Does a federal employee have to contribute to FERS?

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I am going back to the federal government for much, much lower pay than expected. On top of that, the FERS contribution is 4.1% of my base pay. Do I have to contribute to FERS? The HRO person at the Norfolk Naval Shipyard said I can defer my FERS contributions, but will loose years of service calculated towards my annuity.

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Posted by (Questions: 2, Answers: 1)
Asked on March 5, 2019 6:43 pm
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I need further clarification. You say you are returning to federal service, are you retired and returning as a reemployed annuitant or just being rehired? If you are being rehired, it depends on the type of position you are offered whether you must pay into FERS or not. If it is a temporary or seasonal position, no FERS is permitted, otherwise most other hiring authorities require you to pay into FERS. It is not a voluntary election. If you are a reemployed annuitant, FERS contributions are mandatory even if the position is temporary. Regarding the contribution rate you will be required pay into FERS depends on how much previous service you have, if any. If you are a new hire or rehired and have less than 5 years of potentially creditable FERS service, then the contribution rate would be 4.1% for regular employees. There are three exclusions from FERS-FRAE coverage; 1) If on December 31, 2013, you were covered under FERS or FERS-RAE; 2) On December 31, 2013, you were performing civilian service which is creditable or potentially creditable service under FERS or FERS-RAE; or 3) On December 31, 2013, you were not covered under FERS or FERS-RAE and were not performing civilian service which is creditable or potentially creditable service under FERS or FERS-RAE, but as of December 31, 2013, had performed at least five years of civilian service creditable or poten┬Čtially creditable under FERS-RAE, including service creditable for CSRS and/or CSRS Offset.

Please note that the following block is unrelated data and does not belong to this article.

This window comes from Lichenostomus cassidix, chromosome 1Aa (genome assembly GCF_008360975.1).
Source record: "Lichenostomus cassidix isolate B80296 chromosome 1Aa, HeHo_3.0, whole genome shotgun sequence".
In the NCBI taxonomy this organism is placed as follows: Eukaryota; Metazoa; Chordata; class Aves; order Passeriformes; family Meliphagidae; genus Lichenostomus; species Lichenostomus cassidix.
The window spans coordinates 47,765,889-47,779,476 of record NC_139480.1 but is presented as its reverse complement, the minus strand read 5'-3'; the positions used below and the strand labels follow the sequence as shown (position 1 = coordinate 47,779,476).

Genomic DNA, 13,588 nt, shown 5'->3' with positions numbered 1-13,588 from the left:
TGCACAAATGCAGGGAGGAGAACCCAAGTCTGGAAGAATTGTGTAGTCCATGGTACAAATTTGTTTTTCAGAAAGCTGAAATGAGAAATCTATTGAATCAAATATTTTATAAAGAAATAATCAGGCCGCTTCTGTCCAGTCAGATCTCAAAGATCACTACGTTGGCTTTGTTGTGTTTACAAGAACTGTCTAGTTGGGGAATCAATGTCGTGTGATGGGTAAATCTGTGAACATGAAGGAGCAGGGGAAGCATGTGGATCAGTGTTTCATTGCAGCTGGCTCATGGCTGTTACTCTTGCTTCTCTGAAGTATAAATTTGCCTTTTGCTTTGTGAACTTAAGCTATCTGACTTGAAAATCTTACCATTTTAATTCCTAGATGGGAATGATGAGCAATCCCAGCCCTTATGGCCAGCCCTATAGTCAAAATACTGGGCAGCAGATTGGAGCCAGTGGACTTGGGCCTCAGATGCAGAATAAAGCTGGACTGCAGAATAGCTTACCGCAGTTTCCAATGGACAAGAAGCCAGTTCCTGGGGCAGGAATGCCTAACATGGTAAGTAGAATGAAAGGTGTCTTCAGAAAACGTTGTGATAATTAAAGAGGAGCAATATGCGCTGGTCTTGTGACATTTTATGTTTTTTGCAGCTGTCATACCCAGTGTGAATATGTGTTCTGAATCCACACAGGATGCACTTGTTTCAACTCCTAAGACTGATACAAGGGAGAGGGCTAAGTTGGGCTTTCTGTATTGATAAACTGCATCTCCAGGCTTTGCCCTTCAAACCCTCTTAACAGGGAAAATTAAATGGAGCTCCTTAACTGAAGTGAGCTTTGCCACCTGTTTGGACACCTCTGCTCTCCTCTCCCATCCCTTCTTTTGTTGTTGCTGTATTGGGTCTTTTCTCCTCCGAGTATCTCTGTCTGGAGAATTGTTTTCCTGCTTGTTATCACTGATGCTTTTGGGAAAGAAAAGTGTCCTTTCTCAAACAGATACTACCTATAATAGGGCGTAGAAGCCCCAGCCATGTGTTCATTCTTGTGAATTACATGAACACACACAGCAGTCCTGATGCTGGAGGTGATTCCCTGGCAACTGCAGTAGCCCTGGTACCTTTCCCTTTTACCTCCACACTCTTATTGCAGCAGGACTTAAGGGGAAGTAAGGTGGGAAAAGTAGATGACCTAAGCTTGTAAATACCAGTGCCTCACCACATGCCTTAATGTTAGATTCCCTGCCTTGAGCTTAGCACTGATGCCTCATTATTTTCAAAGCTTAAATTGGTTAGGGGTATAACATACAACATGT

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Answered on March 5, 2019 8:04 pm

Thank you for the information, Elaine. Yes, I am a rehire to NNSY with only working there for a year prior (2009). I will be going back to them as a permanent employee (after my three-year probationary period). When I was talking to there “HR” person, she did not seem very confident and said that the determination of the FERS contribution mandate would be determined after I start there. However; through a NAVFAC job offer I received prior, their HR person was telling me different for the same position and everything (just different duty station). It all comes down to whether I can pay $6500 in health premiums and pay $3000 into FERS per year in making my decision to leave my natural gas private sector job to go back to the government. I will make about $35K more in the private sector, but I don’t have that “cant be fired” protection after three years with the government..

( at March 20, 2019 5:59 pm)
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kelly, obviously, this is a decision only you and yours can make. When considering the federal position, even with having to pay 4.1% into the retirement fund, this will guarantee you a retirement for life based on length of service x high-3 average salary multiplied by either 1% or 1.1% depending on your age and years of service at retirement. In addition, you are also eligible for 1% of your base pay being deposited into your TSP and should you decide to invest, matching dollar for dollar for the first 3% and $.50 on the dollar for the next 2%. And just for your information, contrary to popular belief, you can be fired from the federal government, even after your 3-year probationary period.

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Posted by (Questions: 0, Answers: 399)
Answered on March 20, 2019 6:43 pm